Just the other day, I was trying to remove some paint from a messed-up project when my lovely mother-in-law came in and suggested turpentine. It only occurred to me after I dipped a rag into the liquid that the question ‘is this safe for skin?’ came to mind. I’d never worked with it before so I didn’t know, but I definitely should’ve asked first.
What I was expecting to happen was a chemical burn, which I thankfully did not get. Chemical burns are caused by coming into contact with strong acidic or basic properties. Common household cleaners are prime suspects for chemical burns, so keep them stored safely and away from children and pets.
Symptoms of chemical burns are similar to regular burns: burning sensation, redness, pain, blisters, and potentially blackened skin. Severe chemical burns can cause low blood pressure, headaches, seizures, issues with the heart, and dizziness. If ingested or splashed into the eye, chemicals can cause serious problems with vision and the respiratory system.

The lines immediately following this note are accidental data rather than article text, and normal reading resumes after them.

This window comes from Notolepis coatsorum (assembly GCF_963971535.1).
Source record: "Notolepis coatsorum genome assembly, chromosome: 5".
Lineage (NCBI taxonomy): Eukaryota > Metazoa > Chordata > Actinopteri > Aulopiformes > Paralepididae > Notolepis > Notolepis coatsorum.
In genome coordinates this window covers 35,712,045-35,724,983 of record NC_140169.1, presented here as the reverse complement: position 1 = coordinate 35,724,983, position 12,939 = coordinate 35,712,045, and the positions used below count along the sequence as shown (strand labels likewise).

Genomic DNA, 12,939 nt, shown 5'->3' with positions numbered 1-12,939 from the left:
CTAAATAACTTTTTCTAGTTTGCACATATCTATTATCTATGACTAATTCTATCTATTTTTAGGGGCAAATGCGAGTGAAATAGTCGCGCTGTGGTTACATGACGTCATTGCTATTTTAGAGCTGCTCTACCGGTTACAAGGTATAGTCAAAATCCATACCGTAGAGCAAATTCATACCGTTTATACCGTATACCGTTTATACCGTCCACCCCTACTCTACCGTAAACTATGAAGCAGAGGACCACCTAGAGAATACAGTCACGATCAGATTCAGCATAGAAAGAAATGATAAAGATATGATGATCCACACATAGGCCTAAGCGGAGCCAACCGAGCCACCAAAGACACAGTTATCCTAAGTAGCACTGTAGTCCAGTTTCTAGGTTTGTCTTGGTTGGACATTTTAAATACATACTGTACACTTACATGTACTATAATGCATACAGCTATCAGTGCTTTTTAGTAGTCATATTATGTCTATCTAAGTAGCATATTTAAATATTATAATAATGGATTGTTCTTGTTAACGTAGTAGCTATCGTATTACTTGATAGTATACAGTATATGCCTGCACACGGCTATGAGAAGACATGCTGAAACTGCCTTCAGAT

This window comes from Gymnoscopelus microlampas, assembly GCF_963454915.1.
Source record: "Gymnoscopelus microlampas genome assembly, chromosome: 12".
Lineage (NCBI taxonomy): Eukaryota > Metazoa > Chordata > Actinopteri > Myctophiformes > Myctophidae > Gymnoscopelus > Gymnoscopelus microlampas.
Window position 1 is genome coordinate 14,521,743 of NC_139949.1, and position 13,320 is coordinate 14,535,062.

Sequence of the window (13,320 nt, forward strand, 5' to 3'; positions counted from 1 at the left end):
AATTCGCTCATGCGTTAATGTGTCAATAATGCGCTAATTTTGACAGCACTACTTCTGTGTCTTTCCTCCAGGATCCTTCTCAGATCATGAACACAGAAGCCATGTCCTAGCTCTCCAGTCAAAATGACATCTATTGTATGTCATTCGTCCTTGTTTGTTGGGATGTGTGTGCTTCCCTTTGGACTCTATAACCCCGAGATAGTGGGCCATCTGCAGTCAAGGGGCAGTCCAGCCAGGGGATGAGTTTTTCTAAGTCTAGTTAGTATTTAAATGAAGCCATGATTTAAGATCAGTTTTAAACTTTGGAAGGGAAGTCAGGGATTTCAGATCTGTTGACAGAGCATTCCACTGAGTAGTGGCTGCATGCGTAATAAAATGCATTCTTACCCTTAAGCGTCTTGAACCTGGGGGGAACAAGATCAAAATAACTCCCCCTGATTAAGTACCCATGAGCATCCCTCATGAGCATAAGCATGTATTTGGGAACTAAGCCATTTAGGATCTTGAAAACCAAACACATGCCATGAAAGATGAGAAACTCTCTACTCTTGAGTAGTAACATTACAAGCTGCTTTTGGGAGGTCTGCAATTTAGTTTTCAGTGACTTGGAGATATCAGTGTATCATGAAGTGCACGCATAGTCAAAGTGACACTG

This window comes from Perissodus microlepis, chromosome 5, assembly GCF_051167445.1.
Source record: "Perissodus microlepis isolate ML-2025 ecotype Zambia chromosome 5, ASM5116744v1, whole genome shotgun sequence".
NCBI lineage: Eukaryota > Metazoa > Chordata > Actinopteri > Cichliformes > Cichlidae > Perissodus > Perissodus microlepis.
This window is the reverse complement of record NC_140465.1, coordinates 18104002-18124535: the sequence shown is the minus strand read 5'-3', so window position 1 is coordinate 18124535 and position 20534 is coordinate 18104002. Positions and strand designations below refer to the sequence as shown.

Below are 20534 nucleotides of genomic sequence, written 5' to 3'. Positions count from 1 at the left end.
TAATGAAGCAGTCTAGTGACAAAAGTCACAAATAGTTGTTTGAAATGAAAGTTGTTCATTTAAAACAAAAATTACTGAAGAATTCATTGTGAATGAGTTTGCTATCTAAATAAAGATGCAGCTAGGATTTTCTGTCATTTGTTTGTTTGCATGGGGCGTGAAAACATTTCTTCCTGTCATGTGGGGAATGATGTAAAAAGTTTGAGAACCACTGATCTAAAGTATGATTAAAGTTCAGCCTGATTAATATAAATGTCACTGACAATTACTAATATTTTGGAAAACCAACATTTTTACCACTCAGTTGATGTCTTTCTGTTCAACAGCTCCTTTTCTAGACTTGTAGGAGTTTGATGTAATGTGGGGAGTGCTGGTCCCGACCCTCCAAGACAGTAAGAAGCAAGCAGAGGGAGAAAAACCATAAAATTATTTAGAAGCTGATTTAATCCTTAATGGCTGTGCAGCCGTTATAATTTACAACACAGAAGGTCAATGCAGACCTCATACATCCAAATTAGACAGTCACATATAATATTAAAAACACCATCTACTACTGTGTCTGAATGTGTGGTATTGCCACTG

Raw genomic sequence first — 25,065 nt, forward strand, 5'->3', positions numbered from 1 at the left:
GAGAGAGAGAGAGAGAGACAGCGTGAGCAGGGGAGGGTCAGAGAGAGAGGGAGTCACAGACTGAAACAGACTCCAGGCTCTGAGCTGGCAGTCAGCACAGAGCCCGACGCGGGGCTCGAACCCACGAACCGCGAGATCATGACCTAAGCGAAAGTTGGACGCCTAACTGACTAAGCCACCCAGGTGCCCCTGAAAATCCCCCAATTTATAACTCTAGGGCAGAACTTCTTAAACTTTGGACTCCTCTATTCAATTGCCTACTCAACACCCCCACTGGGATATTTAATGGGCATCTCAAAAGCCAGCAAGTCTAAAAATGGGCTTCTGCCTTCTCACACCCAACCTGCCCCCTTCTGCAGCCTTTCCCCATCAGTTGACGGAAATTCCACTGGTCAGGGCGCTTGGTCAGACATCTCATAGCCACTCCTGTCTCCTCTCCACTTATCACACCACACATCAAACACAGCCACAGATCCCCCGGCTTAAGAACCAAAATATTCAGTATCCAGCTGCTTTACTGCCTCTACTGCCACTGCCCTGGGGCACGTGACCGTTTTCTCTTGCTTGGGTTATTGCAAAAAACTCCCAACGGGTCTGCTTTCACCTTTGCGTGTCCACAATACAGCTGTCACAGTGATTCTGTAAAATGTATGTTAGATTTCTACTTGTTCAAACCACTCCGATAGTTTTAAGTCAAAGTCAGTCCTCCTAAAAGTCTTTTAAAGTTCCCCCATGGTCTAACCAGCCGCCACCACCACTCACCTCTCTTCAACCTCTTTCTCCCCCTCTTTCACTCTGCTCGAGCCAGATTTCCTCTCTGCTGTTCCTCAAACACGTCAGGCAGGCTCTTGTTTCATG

If a chemical does manage to make skin contact, wash it off immediately. Run the area under cool water for 10 minutes. Make sure to wear gloves or use a towel to prevent more contamination. If the chemical splashes onto your clothes, remove them to minimize skin contact. Wrap the burn in a sterile bandage or cloth but try not to put pressure on the burn. Don’t be afraid to run more water over the injury if it still burns.
Always contact a medical professional for chemical burns as you may not know just how dangerous the situation may be. If you can, take the bottle for the chemical with you so the doctor knows what’s involved. Try to provide as much information as you can. They will likely tell you to keep the burn clean and us proper pain killers if the injury is minor. Major burns will require monitoring so they will likely keep you at the hospital until further notice.
Please, keep all chemical safely stored and read the labels so you know what will happen, what to do, and who to call if something goes wrong.